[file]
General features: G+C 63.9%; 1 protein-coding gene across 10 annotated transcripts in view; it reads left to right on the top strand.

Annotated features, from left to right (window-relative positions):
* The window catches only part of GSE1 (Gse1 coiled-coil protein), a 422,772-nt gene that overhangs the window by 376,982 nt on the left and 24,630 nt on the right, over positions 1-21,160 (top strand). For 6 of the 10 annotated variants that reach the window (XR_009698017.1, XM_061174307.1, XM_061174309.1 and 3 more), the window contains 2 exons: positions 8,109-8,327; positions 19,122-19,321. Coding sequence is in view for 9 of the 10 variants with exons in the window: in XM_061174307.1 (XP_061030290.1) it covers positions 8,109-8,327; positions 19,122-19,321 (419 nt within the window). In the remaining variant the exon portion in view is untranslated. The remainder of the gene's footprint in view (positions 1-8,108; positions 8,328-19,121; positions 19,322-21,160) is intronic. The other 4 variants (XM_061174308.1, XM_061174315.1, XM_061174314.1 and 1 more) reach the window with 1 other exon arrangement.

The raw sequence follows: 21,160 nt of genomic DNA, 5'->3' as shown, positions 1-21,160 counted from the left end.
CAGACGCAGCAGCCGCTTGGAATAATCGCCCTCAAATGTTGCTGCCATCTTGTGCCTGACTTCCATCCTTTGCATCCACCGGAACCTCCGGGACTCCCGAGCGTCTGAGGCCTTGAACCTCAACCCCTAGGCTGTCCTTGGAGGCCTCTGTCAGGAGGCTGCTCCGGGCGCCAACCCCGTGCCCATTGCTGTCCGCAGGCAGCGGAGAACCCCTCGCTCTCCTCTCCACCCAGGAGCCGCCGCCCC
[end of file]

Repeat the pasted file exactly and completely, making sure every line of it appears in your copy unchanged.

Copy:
General features: G+C 63.9%; 1 protein-coding gene across 10 annotated transcripts in view; it reads left to right on the top strand.

Annotated features, from left to right (window-relative positions):
* The window catches only part of GSE1 (Gse1 coiled-coil protein), a 422,772-nt gene that overhangs the window by 376,982 nt on the left and 24,630 nt on the right, over positions 1-21,160 (top strand). For 6 of the 10 annotated variants that reach the window (XR_009698017.1, XM_061174307.1, XM_061174309.1 and 3 more), the window contains 2 exons: positions 8,109-8,327; positions 19,122-19,321. Coding sequence is in view for 9 of the 10 variants with exons in the window: in XM_061174307.1 (XP_061030290.1) it covers positions 8,109-8,327; positions 19,122-19,321 (419 nt within the window). In the remaining variant the exon portion in view is untranslated. The remainder of the gene's footprint in view (positions 1-8,108; positions 8,328-19,121; positions 19,322-21,160) is intronic. The other 4 variants (XM_061174308.1, XM_061174315.1, XM_061174314.1 and 1 more) reach the window with 1 other exon arrangement.

The raw sequence follows: 21,160 nt of genomic DNA, 5'->3' as shown, positions 1-21,160 counted from the left end.
CAGACGCAGCAGCCGCTTGGAATAATCGCCCTCAAATGTTGCTGCCATCTTGTGCCTGACTTCCATCCTTTGCATCCACCGGAACCTCCGGGACTCCCGAGCGTCTGAGGCCTTGAACCTCAACCCCTAGGCTGTCCTTGGAGGCCTCTGTCAGGAGGCTGCTCCGGGCGCCAACCCCGTGCCCATTGCTGTCCGCAGGCAGCGGAGAACCCCTCGCTCTCCTCTCCACCCAGGAGCCGCCGCCCC